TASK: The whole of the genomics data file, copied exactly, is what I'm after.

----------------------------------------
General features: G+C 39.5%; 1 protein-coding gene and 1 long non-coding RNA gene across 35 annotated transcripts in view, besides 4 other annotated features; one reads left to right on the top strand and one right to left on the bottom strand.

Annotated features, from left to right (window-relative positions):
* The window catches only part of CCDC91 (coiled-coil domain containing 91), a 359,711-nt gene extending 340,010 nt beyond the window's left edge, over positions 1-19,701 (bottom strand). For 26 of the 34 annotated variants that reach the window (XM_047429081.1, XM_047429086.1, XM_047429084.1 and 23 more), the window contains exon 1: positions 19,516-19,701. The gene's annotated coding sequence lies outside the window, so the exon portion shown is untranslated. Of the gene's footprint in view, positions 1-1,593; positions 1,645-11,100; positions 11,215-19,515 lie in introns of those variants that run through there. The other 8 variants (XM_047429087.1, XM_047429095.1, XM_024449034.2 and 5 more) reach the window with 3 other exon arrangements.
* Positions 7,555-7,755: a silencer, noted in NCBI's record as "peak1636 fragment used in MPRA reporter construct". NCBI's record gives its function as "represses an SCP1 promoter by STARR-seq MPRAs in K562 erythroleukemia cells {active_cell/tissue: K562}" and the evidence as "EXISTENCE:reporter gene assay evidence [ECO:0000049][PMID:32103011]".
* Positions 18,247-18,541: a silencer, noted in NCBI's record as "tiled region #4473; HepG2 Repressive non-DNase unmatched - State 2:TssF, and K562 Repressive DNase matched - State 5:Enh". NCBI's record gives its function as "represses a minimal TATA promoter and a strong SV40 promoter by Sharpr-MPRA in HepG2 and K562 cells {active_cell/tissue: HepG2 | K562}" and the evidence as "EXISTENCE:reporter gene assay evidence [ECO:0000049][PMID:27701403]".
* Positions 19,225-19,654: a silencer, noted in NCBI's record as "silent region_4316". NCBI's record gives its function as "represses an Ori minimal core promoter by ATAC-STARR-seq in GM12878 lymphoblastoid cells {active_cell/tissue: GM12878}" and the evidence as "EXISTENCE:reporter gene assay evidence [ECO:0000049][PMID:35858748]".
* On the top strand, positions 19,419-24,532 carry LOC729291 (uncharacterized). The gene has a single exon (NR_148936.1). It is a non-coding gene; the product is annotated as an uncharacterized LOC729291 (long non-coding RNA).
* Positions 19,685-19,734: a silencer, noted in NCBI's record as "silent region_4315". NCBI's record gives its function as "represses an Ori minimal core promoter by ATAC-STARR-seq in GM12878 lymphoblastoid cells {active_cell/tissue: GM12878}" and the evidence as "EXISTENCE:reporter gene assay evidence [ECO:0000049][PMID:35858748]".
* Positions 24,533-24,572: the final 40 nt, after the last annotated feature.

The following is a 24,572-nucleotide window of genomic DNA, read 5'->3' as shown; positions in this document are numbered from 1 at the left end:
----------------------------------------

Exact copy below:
General features: G+C 39.5%; 1 protein-coding gene and 1 long non-coding RNA gene across 35 annotated transcripts in view, besides 4 other annotated features; one reads left to right on the top strand and one right to left on the bottom strand.

Annotated features, from left to right (window-relative positions):
* The window catches only part of CCDC91 (coiled-coil domain containing 91), a 359,711-nt gene extending 340,010 nt beyond the window's left edge, over positions 1-19,701 (bottom strand). For 26 of the 34 annotated variants that reach the window (XM_047429081.1, XM_047429086.1, XM_047429084.1 and 23 more), the window contains exon 1: positions 19,516-19,701. The gene's annotated coding sequence lies outside the window, so the exon portion shown is untranslated. Of the gene's footprint in view, positions 1-1,593; positions 1,645-11,100; positions 11,215-19,515 lie in introns of those variants that run through there. The other 8 variants (XM_047429087.1, XM_047429095.1, XM_024449034.2 and 5 more) reach the window with 3 other exon arrangements.
* Positions 7,555-7,755: a silencer, noted in NCBI's record as "peak1636 fragment used in MPRA reporter construct". NCBI's record gives its function as "represses an SCP1 promoter by STARR-seq MPRAs in K562 erythroleukemia cells {active_cell/tissue: K562}" and the evidence as "EXISTENCE:reporter gene assay evidence [ECO:0000049][PMID:32103011]".
* Positions 18,247-18,541: a silencer, noted in NCBI's record as "tiled region #4473; HepG2 Repressive non-DNase unmatched - State 2:TssF, and K562 Repressive DNase matched - State 5:Enh". NCBI's record gives its function as "represses a minimal TATA promoter and a strong SV40 promoter by Sharpr-MPRA in HepG2 and K562 cells {active_cell/tissue: HepG2 | K562}" and the evidence as "EXISTENCE:reporter gene assay evidence [ECO:0000049][PMID:27701403]".
* Positions 19,225-19,654: a silencer, noted in NCBI's record as "silent region_4316". NCBI's record gives its function as "represses an Ori minimal core promoter by ATAC-STARR-seq in GM12878 lymphoblastoid cells {active_cell/tissue: GM12878}" and the evidence as "EXISTENCE:reporter gene assay evidence [ECO:0000049][PMID:35858748]".
* On the top strand, positions 19,419-24,532 carry LOC729291 (uncharacterized). The gene has a single exon (NR_148936.1). It is a non-coding gene; the product is annotated as an uncharacterized LOC729291 (long non-coding RNA).
* Positions 19,685-19,734: a silencer, noted in NCBI's record as "silent region_4315". NCBI's record gives its function as "represses an Ori minimal core promoter by ATAC-STARR-seq in GM12878 lymphoblastoid cells {active_cell/tissue: GM12878}" and the evidence as "EXISTENCE:reporter gene assay evidence [ECO:0000049][PMID:35858748]".
* Positions 24,533-24,572: the final 40 nt, after the last annotated feature.

The following is a 24,572-nucleotide window of genomic DNA, read 5'->3' as shown; positions in this document are numbered from 1 at the left end: